A trek through the Tian Shan Mountains in Kyrgyzstan

We spotted our support team from the minibus and as soon as it stopped we jumped out, eager to meet them. They were gorgeous, with long silky hair of various colours, strong muscly limbs, elegant noses, cute pointy ears and lovely brown eyes framed by long dark lashes. They were naked except for their sturdy metal shoes. And their bridles and saddles, obviously.

We had arrived at the Jurgalan Valley road head at 2200m in the foothills of the Tian Shan mountains, two hours from Karakol in central Kyrgyzstan. No, I didn’t initially know where that is, either. Nine of us had booked onto a trip with YellowWood Adventures centred around a relatively new six day trekking route with a couple of days each end in the capital, Bishkek. Imagine a walk through the Alps for a week in summer 100 years ago. No roads, no towns, no ski infrastructure, no other visitors. We expected to see just a few Kyrgyz nomads with their animals and very few if any other walkers.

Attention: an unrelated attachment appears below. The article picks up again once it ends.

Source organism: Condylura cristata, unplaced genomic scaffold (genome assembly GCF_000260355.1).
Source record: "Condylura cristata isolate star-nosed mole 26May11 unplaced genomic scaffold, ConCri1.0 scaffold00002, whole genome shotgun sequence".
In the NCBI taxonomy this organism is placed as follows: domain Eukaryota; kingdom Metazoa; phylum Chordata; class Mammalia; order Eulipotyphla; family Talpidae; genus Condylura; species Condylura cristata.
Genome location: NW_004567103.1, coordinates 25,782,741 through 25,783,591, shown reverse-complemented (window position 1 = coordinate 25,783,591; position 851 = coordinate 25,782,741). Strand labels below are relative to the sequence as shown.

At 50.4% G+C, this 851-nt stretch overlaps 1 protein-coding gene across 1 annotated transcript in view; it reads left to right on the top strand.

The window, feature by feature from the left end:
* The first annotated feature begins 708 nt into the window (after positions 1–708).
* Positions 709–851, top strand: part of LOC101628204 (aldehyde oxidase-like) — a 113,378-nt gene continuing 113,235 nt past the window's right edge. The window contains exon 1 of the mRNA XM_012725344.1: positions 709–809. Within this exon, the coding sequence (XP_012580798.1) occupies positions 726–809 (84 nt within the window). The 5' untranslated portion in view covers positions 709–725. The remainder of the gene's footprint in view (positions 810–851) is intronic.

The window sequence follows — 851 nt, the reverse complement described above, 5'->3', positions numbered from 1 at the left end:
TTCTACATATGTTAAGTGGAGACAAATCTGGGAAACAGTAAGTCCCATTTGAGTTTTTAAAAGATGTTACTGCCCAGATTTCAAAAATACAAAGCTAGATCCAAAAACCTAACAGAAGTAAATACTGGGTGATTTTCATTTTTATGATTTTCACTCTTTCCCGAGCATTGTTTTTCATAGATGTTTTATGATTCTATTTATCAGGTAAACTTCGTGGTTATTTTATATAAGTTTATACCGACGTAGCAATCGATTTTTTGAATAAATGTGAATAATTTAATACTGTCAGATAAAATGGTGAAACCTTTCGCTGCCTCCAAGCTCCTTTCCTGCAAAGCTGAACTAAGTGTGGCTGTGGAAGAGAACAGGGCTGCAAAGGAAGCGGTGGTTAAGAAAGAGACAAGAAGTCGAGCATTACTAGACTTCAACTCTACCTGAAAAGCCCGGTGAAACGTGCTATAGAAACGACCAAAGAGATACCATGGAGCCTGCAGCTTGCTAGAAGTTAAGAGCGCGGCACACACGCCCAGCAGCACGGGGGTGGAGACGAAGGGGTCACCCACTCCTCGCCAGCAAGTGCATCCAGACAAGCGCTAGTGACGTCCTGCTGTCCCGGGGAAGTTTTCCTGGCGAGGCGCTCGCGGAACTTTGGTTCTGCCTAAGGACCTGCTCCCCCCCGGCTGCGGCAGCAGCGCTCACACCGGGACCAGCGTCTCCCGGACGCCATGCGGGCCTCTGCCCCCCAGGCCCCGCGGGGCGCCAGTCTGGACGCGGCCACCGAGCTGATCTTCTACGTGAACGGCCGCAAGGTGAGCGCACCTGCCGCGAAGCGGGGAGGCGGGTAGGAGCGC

Our group of nine; Rob, Simon, Madhur, Jess, Liza, Louise, Kate, Celia and me, Jules, all shared a genuine love of the outdoors and had a roughly similar level of fitness although a few were hampered by a cold, recovering from Covid or the inevitable Delhi (Bishkek) belly. Ages ranged from around 30 to 67 and apart from a Canadian, all of us lived in Britain including one American and one Swede. Most were already very experienced travellers, although some had done relatively little hill walking or camping. Most of the group had limited horse-riding experience although this didn’t matter as it was billed as entirely optional.

The day before, in the capital Bishkek, we were up for an early breakfast and kit check before boarding a small coach for the six hour journey to Karakol. We stopped at the ancient silk road minaret at Burana, in part for ice cream and then again later for a swim in the huge turquoise Lake Issyk Kul and a very good lunch of fresh trout. In Karakol we stayed at a lovely small hostel run by a Japanese couple and later dined out on very nice lentil soup then more excellent beef shashlik. The next day another two hour coach ride had brought us to the road head.

The trek was led by Maks and his glamorous wife Nurein, assisted by three horsemen.YellowWood founder Sam also joined the expedition in support. After about an hour all our food and camping equipment for six days was loaded onto some of the horses (each one only carried loads every other day) and we set off up the Jurgalan valley, aiming for our first camp at 2900m. It was a delight. Easy walking up a beautiful alpine valley in warm sun and carrying just a few personal items in a day sack. As we gradually ascended the scenery got grander and the valley sides steeper. The horses passed us by, looking totally at home, which of course they literally were.